Time-wise, medical travel insurance policies can last for a few days or an entire year (usually via a short-term medical insurance policy). Note that some medical travel insurance policies come with maximum coverage dates, so check with your insurer first. If you’re traveling for more than one year, check with your health insurance provider for policy options.

Evacuations

Medical evacuation insurance typically covers international travelers for up to one year of travel, with specific coverage on air evacuation services and medical transport to the nearest hospital, clinic or other qualified medical services provider.

Evacuation insurance usually offers coverage for the trip home after being treated overseas.

Lost or damaged luggage

While most airlines, cruise lines and other personal transport companies will cover lost or damaged luggage, there may be limits. So getting additional coverage could be a good move if you’re traveling with a lot of stuff or any expensive items.

Trip delays and cancellations by transport provider

This policy covers instances when an airline cancels a trip or unreasonably delays a flight. Reimbursements for trips canceled by tour groups or travel agencies could also be included under this coverage.

Legal problems

This covers costs associated with things like damaged property or injury inflicted on another party while traveling. It can also cover damages incurred by you, the policyholder, like rental car accidents or injuries suffered by another party because of you, that result in lawsuits or other legal issues.

Tip: Each travel insurance provider has their own criteria for trip cancellation coverage and often have limits on how much they’ll pay out. So be sure to check what individual companies offer before you buy.

In general, travel insurance is advisable for any travelers who are concerned about financial protection for their trip.

“For instance, if a traveler has high, prepaid and nonrefundable trip costs, a policy with trip cancellation can insure 100% of those expenses if they are unable to take their trip for a covered reason, such as an illness or injury,” says Guerra. “Or, if a traveler’s health insurance policy doesn’t extend coverage at their destination, a comprehensive policy will include medical benefits that can cover them in the event of an emergency.”

Additionally, if you have a specific concern that you know could impact your travel plans, consider getting insurance for that. Some examples from Guerra: “a sick or elderly family member, or traveling during stormy season to a destination prone to hurricanes.”

What travel insurance doesn’t cover

Travel-related concerns that insurance usually won’t cover include losses due to:

  • Pre-existing medical conditions

  • Risky activities (like bungee jumping, cliff diving or scuba diving)

  • Flights purchased by airline miles or points

  • Dental procedures

“Cancel for any reason” coverage

“Cancel for any reason” or CFAR coverage is an option you can add on to your travel insurance policy. It allows you to cancel a trip for reasons that are separate from the “covered reasons” listed on a typical policy. By and large, consumers can cancel a trip for any reason, and get a 75% reimbursement of the trip’s nonrefundable costs.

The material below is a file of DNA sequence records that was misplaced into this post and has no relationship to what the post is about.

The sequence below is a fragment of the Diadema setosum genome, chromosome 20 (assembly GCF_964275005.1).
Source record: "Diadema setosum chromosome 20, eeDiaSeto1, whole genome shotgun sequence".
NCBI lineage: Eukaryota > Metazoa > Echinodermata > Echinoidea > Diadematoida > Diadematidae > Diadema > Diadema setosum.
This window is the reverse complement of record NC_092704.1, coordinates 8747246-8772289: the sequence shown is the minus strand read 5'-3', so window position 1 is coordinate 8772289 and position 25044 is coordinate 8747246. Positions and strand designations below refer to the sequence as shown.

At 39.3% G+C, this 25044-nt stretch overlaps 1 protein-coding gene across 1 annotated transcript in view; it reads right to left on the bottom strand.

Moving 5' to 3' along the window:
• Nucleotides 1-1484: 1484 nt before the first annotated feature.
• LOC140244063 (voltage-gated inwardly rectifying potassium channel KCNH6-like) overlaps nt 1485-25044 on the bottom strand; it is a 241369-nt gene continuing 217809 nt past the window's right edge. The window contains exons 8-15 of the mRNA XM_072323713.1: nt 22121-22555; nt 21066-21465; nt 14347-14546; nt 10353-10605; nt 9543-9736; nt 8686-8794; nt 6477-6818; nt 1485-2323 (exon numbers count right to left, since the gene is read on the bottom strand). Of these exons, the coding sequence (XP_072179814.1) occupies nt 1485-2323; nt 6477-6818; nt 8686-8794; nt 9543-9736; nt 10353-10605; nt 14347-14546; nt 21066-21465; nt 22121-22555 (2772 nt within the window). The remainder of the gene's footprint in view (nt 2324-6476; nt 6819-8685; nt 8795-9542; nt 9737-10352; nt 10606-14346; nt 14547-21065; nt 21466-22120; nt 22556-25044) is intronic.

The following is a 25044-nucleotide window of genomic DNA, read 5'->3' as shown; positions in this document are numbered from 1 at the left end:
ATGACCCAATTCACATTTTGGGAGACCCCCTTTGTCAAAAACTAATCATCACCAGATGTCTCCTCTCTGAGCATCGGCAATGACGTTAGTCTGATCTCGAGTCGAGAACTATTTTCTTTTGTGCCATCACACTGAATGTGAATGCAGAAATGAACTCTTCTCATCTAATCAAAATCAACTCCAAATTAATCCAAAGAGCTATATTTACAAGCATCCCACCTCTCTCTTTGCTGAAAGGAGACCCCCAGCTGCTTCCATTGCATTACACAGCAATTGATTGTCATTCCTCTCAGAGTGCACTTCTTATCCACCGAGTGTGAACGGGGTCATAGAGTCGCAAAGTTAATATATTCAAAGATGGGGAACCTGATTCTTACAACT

But you should be aware of the specific parameters for the coverage—especially timelines. “This coverage should be purchased within 7 to 21 days of making the trip’s cash deposit,” says Anton Radchenko, founder of Air Advisor, a consumer travel advisory company. “You also have to cancel the trip no later than 48 hours before departure to get reimbursement under this coverage.”

How much travel insurance costs

By and large, expect to pay between 4% to 12% of your total trip cost for travel insurance that covers basic travel disruption issues.[2] According to data from AdvisorSmith, a business insurance provider, the average cost of travel insurance in the U.S. is $95 for a one-week international trip, with premiums ranging from a low of $39 to a high of $210.[3]

That may seem like a lot of money, especially at the high end of the price range. But when weighed against the cost of a major medical emergency or the major inconvenience of having your luggage lost overseas, the added trip expense can pay off.

What else to know about travel insurance

Although travel insurance can give you peace of mind, you don’t want to overdo it. “For instance, trip cancellation coverage may not be necessary if the traveler doesn’t have any nonrefundable trip expenses or if their credit card provides cancellation benefits as a built-in perk,” says Guerra. “Also, emergency medical coverage is not always necessary if the traveler’s primary health insurance can cover them while they are traveling.”

Also, before you purchase a policy from an airline or travel agent, check their rates against those of other providers. Radchenko says airlines and travel agents may not have the best deals: “They have a high premium that will cost you more than you’ll save.”

Last but not least, buy a policy that’s right for you. Many travelers buy travel insurance that is insufficient for their needs and that could be a mistake.

“They may opt for a plan with a lower maximum medical benefit when they are going to a remote destination, which lacks sufficient funds to evacuate them back to their home country if they fall ill,” says Cronin. “Or, they may choose a plan that does not cover fun and exciting activities they plan to do, such as horseback riding, bungee-cord jumping, parasailing, river tubing or zip-lining.”

Be sure your policy is tailored for your trip and everyone who will be traveling with you, and call the provider to ask any questions you have before you buy a policy. You don’t want to find out when something unexpected happens hundreds or thousands of miles away from home that you’re on your own.

Article Sources
  1. “Travel in 2022: A Look Ahead,” TripAdvisor, https://ir.tripadvisor.com/news-releases/news-release-details/travel-2022-look-ahead-tripadvisor-research-partnership-ipsos.
  2. “How Much Does Travel Insurance Cost?” Generali Travel Insurance, https://www.generalitravelinsurance.com/travel-resources/travel-insurance-cost.html.
  3. “Average Travel Insurance Cost, AdvisorSmith, https://advisorsmith.com/data/average-travel-insurance-cost.

About the Author

Brian O'Connell

Brian O'Connell

A former Wall Street bond trader, Brian O’Connell is the author of two best-selling books; “The 401k Millionaire” and “CNBC’s Creating Wealth”. His bylines include TheStreet.com, Forbes, The Wall Street Journal, U.S. News & World Report, Fox Business, and The Motley Fool, among others.

Full bio